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Certified nurses put advanced expertise to work in order to help patients heal

What does it mean to be a certified nurse? To honor national Certified Nurses Day, we asked two of our University of Minnesota Health nurses to explain.
Keum-ok Voght (left) is a rehabilitation nurse at the West Bank of University of Minnesota Medical Center. Susan McGrath (right) is a nurse manager specializing in perianesthesia at the East Bank of University of Minnesota Medical Center. Both have obtained advanced nursing certifications.

What is a certified nurse?

Simply put, certified nurses have received an advanced board certification from the American Nurses Credentialing Center (ANCC) in one of many medical specialties. This could include pain management, oncology, critical care, hospice care, or numerous other specialty areas.

On March 19, the ANCC celebrates national Certified Nurses DayTm —an event honoring the important role of certified nurses in patient care. In order to become board certified, a nurse must successfully pass an exam. Once certified, the nurse must maintain the certification every three to five years by logging continuing education hours or retaking the exam.

University of Minnesota Health has 693 nurses who have obtained national board certification in their chosen area of expertise. Together, they work with other care providers to ensure that each patient receives comprehensive, compassionate care.

 In honor of Certified Nurses Day 2018, we asked two of our certified nurses to tell us more about their certification—and how their advanced expertise enables them to provide expert care for our patients.

Susan McGrath, RN, BSN, PHN, CPAN, CAPA, is a nurse manager specializing in perianesthesia at the East Bank of University of Minnesota Medical Center. Keum-ok Voght, RN, BSN, CRRN, is a rehabilitation nurse at the West Bank of University of Minnesota Medical Center.

Please tell us more about your nursing background.

Susan: I became a nurse 15 years ago after working at Fairview Health Services as a nursing station technician. I obtained my registered nursing license and then moved to Australia, where I worked in the intensive care unit and the surgery unit of a large hospital. When I moved back to Minnesota in 2014, I returned to University of Minnesota Health, working as a nurse manager in perianesthesia. In that role, I provide nursing assistance for patients before and after anesthesia.  

Keum-ok: I have been a nurse for 23 years, and joined the organization in 2005. In 2010, I became part of the Acute Rehabilitation Center (ARC) on the West Bank of University of Minnesota Medical Center. There, I provide rehabilitation nursing for patients so that they can return to their home or community safely.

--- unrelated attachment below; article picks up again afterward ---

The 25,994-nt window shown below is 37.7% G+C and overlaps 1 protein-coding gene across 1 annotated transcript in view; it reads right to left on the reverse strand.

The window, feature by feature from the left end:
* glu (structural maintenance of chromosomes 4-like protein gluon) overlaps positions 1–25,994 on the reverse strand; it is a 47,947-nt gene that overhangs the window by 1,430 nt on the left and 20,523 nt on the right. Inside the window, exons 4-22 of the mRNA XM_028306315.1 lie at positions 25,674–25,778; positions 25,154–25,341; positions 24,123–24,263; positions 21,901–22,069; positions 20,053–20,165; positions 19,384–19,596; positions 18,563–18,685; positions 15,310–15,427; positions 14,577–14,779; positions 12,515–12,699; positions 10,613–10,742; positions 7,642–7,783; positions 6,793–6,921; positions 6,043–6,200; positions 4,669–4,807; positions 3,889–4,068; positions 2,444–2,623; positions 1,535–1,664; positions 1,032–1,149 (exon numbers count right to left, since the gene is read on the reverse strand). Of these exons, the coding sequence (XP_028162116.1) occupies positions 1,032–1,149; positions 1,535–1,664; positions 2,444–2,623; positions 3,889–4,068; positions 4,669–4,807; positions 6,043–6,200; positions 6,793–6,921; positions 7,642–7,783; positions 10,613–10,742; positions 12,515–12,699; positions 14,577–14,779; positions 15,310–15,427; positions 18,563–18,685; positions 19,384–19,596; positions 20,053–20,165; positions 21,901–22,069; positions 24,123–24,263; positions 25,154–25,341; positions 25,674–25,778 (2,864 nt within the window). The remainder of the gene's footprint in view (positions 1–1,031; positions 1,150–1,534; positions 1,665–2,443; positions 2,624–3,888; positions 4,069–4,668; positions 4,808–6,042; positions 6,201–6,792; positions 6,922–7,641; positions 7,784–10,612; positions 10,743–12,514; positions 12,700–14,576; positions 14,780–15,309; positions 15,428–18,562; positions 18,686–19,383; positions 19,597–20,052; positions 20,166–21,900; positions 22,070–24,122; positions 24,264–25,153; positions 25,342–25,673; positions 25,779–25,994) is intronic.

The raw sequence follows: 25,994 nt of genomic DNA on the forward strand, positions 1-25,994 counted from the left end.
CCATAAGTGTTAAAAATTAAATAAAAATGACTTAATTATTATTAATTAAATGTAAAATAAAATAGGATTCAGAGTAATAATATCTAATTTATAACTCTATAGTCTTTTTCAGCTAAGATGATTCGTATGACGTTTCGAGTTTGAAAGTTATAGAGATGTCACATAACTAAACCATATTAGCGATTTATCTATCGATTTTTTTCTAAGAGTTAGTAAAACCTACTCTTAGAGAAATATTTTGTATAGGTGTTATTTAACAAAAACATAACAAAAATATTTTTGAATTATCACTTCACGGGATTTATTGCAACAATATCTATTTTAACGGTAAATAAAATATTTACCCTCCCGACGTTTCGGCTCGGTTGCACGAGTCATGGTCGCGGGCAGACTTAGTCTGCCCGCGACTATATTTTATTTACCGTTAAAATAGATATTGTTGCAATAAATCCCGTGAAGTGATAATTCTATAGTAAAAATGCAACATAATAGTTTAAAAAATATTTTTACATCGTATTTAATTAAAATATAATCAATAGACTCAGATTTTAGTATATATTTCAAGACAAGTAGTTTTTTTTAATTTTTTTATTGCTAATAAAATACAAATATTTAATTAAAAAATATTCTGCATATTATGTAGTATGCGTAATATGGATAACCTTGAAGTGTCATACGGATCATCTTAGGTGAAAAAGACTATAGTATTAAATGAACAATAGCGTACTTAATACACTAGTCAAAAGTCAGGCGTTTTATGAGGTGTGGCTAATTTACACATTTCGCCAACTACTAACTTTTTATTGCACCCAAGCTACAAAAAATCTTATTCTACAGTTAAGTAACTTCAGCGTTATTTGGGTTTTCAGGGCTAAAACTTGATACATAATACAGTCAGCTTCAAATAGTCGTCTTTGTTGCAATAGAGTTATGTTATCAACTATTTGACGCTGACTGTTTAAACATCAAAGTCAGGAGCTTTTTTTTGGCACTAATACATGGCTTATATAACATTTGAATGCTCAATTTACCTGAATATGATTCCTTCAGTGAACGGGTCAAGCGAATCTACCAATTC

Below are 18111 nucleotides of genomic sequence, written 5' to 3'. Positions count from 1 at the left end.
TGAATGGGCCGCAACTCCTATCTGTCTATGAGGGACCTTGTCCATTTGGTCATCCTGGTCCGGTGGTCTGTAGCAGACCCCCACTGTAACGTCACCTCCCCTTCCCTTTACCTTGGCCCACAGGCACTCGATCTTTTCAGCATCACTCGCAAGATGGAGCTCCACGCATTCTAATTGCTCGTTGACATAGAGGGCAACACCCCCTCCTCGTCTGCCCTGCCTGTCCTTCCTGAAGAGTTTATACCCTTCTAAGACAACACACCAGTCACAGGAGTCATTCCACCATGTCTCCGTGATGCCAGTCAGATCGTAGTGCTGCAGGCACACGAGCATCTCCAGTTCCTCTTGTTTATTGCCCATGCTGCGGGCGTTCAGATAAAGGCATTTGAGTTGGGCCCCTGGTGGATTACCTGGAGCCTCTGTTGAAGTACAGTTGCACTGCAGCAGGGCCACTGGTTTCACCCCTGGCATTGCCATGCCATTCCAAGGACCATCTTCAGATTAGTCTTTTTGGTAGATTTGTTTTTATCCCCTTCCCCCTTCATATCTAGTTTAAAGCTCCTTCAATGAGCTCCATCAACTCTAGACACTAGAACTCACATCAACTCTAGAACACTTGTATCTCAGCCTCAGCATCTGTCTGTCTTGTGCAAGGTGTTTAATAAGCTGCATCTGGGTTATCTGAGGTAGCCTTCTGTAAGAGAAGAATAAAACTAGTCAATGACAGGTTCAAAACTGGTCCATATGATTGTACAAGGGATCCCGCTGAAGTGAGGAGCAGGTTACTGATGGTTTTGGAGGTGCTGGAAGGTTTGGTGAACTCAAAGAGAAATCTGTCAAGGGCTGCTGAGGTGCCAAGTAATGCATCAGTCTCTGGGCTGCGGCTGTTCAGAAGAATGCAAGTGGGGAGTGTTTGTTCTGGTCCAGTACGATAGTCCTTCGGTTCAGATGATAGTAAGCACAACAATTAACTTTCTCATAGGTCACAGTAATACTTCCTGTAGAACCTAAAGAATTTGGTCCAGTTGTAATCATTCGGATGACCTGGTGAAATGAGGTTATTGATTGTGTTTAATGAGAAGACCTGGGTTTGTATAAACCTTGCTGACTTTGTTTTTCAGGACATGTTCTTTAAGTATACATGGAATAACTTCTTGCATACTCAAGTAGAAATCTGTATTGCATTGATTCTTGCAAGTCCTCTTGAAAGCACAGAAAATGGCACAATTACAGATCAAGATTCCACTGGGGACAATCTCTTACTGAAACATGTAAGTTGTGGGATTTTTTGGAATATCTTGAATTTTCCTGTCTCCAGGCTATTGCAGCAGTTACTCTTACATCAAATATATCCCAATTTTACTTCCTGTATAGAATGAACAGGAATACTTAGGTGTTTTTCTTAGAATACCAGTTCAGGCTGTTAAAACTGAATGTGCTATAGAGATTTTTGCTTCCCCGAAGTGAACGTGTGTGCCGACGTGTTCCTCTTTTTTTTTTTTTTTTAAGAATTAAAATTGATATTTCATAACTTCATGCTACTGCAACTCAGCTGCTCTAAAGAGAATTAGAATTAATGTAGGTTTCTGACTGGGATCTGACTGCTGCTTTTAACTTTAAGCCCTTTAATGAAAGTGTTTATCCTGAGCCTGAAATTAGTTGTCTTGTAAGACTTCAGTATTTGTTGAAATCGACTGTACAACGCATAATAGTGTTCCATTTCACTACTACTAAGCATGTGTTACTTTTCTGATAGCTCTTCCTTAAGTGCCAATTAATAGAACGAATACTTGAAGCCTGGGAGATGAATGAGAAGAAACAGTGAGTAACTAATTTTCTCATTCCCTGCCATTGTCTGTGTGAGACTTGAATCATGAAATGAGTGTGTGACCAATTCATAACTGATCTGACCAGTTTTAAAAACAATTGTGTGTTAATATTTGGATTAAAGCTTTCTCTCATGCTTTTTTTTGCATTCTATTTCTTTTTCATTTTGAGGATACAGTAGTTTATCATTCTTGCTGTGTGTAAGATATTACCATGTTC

Why are you passionate about nursing?

Keum-ok: In the rehabilitation center, I work with a talented and compassionate team to maximize the function and quality of life of each patient and to support patients so that they can return to their home or community and live as independently as possible. We serve patients in need of comprehensive inpatient rehabilitation—which includes stroke, spinal cord injury, organ transplantation and heart surgery patients. Our patients are scheduled for three hours of therapy a day, including weekends. It is gratifying for me to work with my team to help each person regain their independence.

Why is receiving board certification important for nurses?

Susan: Receiving board certification allows me to attend educational opportunities that focus on the special needs of our patient population. Through the training, I have developed a better understanding of specific patient needs and best practice standards in my chosen specialty area. Because of my certification, I am better equipped to care for patients post-anesthesia. I know more about pressure injury prevention and integrative pain management for patients recovering from surgical procedures. Any specialty certification affirms your dedication to nursing and serving patients in your specialty area.

How does your specialty board certification allow you to better serve patients?

Keum-ok: In my role as a rehabilitation nurse, I see many patients who are recovering from complex surgeries and strokes. Board certification gave me greater knowledge in my area of expertise. Now, I can more effectively monitor and educate patients or family members and help them tackle medical, emotional and functional challenges. These challenges can include anything from aspiration, infection, or risk of fall to depression. This expertise is important because our patient’s outcomes depend on our ability to accurately assess their progress and health and deliver the best care.

Learn more about our physical rehabilitation services.

How does your specialty certification allow you to offer additional expertise in your nursing care?

Susan: I do everything I can to ensure that our patients receive the best and safest care possible. As a nurse, I am always trying to predict the “what ifs” of any medical situation in order to keep the patient safe. Board certification builds a strong base for my nursing profession and helps me accomplish that goal. I use my specialty knowledge to collaborate with colleagues and provide the expert care our patients deserve.